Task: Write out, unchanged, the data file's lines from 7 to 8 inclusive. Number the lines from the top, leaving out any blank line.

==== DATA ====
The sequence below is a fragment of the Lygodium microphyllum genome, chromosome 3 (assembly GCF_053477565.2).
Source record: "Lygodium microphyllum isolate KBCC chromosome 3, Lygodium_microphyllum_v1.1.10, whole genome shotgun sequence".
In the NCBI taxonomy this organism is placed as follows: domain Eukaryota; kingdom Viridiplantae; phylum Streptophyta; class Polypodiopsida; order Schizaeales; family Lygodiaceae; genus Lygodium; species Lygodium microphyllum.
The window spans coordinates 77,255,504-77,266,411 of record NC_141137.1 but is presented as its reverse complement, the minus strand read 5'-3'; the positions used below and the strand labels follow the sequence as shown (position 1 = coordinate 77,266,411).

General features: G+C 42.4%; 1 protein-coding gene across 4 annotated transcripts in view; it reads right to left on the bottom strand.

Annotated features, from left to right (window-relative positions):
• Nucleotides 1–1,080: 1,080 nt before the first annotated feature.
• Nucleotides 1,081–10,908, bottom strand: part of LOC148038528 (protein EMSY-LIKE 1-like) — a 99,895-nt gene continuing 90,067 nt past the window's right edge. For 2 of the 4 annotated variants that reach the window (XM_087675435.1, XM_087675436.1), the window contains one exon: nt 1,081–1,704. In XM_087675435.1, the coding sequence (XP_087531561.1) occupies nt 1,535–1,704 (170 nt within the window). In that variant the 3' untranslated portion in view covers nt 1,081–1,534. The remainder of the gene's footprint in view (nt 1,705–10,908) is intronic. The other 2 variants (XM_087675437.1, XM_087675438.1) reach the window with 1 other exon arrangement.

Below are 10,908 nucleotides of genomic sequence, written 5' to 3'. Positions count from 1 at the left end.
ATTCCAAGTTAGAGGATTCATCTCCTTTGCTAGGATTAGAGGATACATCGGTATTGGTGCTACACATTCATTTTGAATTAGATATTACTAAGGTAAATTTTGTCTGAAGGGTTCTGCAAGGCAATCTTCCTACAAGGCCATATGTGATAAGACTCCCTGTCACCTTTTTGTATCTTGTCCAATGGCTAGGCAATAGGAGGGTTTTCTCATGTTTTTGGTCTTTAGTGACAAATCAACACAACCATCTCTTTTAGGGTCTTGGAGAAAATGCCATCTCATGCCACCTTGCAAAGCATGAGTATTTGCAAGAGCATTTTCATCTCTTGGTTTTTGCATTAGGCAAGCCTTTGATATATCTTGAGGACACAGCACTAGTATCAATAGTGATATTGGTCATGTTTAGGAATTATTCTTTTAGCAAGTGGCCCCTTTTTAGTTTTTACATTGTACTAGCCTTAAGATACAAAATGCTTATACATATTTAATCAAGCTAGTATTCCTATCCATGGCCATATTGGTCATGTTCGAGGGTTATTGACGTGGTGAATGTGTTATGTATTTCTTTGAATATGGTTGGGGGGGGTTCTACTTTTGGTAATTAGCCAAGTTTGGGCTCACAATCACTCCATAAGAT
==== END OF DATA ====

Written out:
• Nucleotides 1–1,080: 1,080 nt before the first annotated feature.
• Nucleotides 1,081–10,908, bottom strand: part of LOC148038528 (protein EMSY-LIKE 1-like) — a 99,895-nt gene continuing 90,067 nt past the window's right edge. For 2 of the 4 annotated variants that reach the window (XM_087675435.1, XM_087675436.1), the window contains one exon: nt 1,081–1,704. In XM_087675435.1, the coding sequence (XP_087531561.1) occupies nt 1,535–1,704 (170 nt within the window). In that variant the 3' untranslated portion in view covers nt 1,081–1,534. The remainder of the gene's footprint in view (nt 1,705–10,908) is intronic. The other 2 variants (XM_087675437.1, XM_087675438.1) reach the window with 1 other exon arrangement.